FIG. 1C is a simplified block diagram representing camera controller 107 of FIG. 1A. Analog video signals from camera 102 (identified as camera A in FIG. 1C) and camera 103 (identified as camera B in FIG. 1C) are digitized in analog-to-digital converters 120 and 121, respectively. Compression means 122 horizontally compresses each line of the digital output of circuit 120, and compression means 123 horizontally compresses each line of the digital output of circuit 121. Time-division-multiplexing means 124 time-division-multiplexes the output signals asserted by circuits 122 and 123. The data stream asserted at the output of multiplexing means 124 represents Video lines having the format shown in FIG. 9B. Thus, the output data stream asserted by means 124 comprises one or more lines, each of which lines has a first portion representing a compressed line of the output of camera A, and a second portion representing a compressed line of the output of camera B (the second portion is concatenated with the first portion).
In FIG. 1B, camera controller 107 outputs a live signal for display (rather than a signal to be recorded) to a stereo-ready monitor 109, which is viewed by observer 110 using selection device 111.
To take full advantage of the case that communication link 112 (which can be a transmission line) can transmit a signal of twice the usual video bandwidth, camera controller 107 (in the FIG. 1B embodiment) is preferably designed to operate in a mode in which it outputs a signal having twice the usual video bandwidth. In this mode, the signals from camera heads 102 and 103 are stored in controller 107, and are read out (from memory within controller 107) alternately at twice the speed or rate at which they were written into the memory. In this case (unlike in the FIG. 1A embodiment in which the signal asserted at the output of controller 107 has the usual bandwidth), the signal output from controller 107 has no bandwidth compression (unlike the displayed signal shown in FIG. 2), and the controller 107 outputs twice as much information as in the FIG. 1A embodiment (since there is no compression of information along a horizontal line).
With reference to FIG. 1D, for operation with a live video link 113 of a type incapable of transmitting signals of more than the usual video bandwidth, controller 107 should be capable of operating in a mode in which it transmits a signal having the usual video bandwidth (as does controller 107 in FIG. 1A). In this mode, the output of controller 107 includes less information than the combined output of cameras 102 and 103 (i.e., when displayed on a conventional monitor, each field of the output of controller 107 would have the appearance of two side-by side images as in FIG. 2, but each of these two images would have only about half the information of a conventional field). In both this mode and the mode described in the previous paragraph, however, the video ultimately displayed has twice the normal horizontal frequency (for example, in an NTSC compatible version, about 31.5 KHz, instead of the usual planar NTSC horizontal frequency of about 15.7 KHz).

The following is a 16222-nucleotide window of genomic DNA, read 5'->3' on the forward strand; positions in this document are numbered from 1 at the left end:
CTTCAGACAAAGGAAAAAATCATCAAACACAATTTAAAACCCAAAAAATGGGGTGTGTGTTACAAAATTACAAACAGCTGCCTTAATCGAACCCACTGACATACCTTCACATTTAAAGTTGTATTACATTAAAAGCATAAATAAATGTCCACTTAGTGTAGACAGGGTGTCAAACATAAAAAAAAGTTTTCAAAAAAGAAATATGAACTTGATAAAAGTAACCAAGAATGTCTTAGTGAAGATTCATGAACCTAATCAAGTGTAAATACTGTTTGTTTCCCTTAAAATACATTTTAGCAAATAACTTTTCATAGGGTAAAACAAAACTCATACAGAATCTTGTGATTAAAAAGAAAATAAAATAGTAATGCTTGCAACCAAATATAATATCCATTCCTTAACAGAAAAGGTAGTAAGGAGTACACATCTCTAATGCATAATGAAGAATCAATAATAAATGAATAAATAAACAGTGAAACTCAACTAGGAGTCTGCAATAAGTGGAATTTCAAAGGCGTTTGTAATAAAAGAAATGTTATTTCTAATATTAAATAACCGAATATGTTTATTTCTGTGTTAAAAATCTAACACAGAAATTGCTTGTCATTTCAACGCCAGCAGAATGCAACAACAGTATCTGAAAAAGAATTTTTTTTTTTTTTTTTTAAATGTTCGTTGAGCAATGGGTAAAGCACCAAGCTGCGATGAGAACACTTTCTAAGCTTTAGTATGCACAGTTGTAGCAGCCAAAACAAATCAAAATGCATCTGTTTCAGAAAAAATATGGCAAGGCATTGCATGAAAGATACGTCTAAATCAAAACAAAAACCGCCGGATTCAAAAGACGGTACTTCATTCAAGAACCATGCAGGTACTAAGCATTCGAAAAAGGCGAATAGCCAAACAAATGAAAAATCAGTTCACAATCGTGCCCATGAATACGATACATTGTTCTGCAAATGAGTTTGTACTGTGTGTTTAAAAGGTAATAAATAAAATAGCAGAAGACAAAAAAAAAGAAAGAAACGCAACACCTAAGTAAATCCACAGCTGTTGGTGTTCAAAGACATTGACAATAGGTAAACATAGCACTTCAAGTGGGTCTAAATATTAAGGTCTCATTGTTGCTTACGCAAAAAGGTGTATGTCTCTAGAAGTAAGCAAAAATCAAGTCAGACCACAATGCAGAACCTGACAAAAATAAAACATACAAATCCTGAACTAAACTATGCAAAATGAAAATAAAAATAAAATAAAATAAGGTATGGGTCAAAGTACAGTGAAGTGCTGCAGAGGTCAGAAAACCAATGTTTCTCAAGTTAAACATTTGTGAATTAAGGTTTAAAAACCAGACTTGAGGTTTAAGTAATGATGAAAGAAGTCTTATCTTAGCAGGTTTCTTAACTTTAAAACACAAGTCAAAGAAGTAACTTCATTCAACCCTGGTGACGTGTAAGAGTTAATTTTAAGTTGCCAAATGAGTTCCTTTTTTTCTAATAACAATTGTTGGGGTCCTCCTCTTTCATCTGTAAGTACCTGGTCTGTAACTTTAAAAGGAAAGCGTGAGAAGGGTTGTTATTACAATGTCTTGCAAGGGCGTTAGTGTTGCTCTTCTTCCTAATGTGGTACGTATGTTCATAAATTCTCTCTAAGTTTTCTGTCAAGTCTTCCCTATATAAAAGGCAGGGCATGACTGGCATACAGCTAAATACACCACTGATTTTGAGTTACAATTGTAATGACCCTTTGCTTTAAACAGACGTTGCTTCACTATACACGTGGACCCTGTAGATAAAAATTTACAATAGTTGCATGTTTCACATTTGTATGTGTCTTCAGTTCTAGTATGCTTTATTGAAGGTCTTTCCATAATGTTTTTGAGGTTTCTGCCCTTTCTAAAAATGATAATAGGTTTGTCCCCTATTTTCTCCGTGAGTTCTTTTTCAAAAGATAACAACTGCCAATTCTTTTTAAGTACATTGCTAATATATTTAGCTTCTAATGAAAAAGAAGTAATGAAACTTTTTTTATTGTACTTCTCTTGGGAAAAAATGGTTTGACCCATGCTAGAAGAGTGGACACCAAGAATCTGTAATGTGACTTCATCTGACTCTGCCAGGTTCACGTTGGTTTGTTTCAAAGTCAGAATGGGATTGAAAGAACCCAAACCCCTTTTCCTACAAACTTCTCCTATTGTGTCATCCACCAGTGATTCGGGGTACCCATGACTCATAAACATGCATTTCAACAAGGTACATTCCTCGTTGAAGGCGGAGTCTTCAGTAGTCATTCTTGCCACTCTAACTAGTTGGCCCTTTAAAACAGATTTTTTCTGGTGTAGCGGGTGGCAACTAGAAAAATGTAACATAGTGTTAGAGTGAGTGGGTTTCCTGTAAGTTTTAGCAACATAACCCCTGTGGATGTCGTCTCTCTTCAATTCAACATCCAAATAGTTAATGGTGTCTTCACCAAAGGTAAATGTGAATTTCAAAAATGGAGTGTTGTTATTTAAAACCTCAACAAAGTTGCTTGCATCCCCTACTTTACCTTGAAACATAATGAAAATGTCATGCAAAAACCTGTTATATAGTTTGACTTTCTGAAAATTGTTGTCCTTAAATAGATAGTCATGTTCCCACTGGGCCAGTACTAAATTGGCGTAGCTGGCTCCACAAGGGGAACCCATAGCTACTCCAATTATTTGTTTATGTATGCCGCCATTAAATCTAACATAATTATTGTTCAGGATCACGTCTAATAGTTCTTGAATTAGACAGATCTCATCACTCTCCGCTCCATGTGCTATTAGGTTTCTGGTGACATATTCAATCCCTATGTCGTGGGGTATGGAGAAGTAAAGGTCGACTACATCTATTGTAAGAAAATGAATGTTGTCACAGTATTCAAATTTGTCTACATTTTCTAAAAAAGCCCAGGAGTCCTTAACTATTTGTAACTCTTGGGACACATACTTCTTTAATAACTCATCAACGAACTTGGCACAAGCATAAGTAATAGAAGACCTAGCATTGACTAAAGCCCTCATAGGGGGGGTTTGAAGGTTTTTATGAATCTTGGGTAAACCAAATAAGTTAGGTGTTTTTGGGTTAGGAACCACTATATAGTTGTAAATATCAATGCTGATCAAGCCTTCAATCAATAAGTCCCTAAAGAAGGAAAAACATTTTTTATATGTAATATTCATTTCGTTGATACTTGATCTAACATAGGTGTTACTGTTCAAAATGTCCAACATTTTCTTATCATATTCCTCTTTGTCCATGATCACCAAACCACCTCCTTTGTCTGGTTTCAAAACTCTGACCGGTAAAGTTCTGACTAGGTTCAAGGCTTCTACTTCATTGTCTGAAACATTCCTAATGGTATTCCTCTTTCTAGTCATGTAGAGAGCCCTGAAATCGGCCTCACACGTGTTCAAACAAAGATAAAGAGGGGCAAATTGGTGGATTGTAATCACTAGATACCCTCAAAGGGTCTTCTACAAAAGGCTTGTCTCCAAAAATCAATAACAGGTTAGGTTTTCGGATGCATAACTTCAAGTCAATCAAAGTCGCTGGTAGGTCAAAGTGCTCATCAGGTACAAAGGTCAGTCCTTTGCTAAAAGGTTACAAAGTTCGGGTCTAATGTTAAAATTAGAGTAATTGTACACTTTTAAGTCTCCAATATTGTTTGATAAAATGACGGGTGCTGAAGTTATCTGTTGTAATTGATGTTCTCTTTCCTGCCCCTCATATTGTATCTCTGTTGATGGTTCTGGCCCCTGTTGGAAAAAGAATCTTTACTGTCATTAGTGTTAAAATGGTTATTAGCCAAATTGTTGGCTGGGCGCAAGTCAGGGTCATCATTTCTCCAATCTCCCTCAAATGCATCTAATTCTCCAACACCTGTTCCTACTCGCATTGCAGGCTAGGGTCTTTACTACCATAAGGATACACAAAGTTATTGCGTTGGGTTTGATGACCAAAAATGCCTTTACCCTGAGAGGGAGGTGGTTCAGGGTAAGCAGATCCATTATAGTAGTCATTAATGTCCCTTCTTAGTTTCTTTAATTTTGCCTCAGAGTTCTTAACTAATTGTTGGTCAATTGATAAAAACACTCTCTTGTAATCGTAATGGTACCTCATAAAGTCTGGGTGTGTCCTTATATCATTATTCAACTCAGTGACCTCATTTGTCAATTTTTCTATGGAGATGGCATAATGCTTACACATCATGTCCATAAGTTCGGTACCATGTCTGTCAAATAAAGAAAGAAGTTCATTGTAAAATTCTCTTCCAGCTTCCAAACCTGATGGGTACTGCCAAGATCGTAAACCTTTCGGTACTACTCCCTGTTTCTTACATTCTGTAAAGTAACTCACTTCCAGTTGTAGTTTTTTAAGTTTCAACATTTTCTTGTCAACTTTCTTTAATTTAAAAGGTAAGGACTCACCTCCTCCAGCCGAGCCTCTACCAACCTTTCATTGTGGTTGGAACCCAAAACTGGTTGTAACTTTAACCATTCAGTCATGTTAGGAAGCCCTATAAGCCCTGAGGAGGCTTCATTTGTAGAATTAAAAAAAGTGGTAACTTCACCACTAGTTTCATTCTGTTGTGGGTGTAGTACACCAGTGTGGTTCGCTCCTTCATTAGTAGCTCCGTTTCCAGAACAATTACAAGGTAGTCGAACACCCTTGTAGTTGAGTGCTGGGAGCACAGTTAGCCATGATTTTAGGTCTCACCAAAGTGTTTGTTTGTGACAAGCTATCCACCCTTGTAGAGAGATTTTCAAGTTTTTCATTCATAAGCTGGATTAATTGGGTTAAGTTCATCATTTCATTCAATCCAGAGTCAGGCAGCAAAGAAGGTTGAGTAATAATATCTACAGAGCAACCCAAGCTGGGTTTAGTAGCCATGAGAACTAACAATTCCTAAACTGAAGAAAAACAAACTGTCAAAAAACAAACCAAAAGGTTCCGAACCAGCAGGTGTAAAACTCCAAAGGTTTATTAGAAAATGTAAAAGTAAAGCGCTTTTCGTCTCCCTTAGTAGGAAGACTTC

In FIG. 3, display controller 302 receives multiplexed video signals (for example, signals encoded with topologically transformed and multiplexed images of the type depicted in FIG. 2) that are played back from standard video recorder 301. Controller 302 demultiplexes the played back signals for display on monitor 303, for viewing by a user 304 equipped with selection device 305.
Display controller 302 is capable of demultiplexing video signals produced by the camera controller 107. Thus, the signals displayed on monitor 303 will have reduced information along a horizontal line, although the video presented to monitor 303 has a horizontal frequency (for NTSC) of 31.5 KHz, rather than the usual planar 15.7 KHz. As will be described below with reference to FIG. 2, the display controller produces field sequential video at twice the vertical frequency from the camera controller signal.
If the bandwidth of the signal played back by recorder 301 is kept to that of the usual video protocol (i.e., NTSC) and not expanded, the system maintains signal compatibility with the conventional video or television infrastructure. The means by which this is accomplished using controller 302 is the subject matter of a preferred embodiment of the invention.
In accordance with the invention, left and right fields outputted by two video cameras (which comprise a stereoscopic video camera) are squeezed (compressed) by a factor of two, in the horizontal direction. We shall call the squeezed or compressed images "sidefields." The compressed fields (sidefields 202 and 203 shown in FIG. 2) are located side-by-side within a conventional field area (201 in FIG. 2). Boundary 204 between the sidefields (shown in FIG. 2) is not devoted to horizontal blanking, since this would reduce the resolution along a line. If such topologically transformed multiplexed images are played back on a conventional planar monitor, they will appear to be side-by-side and squeezed in the horizontal direction by a factor of two (as shown in FIG. 2).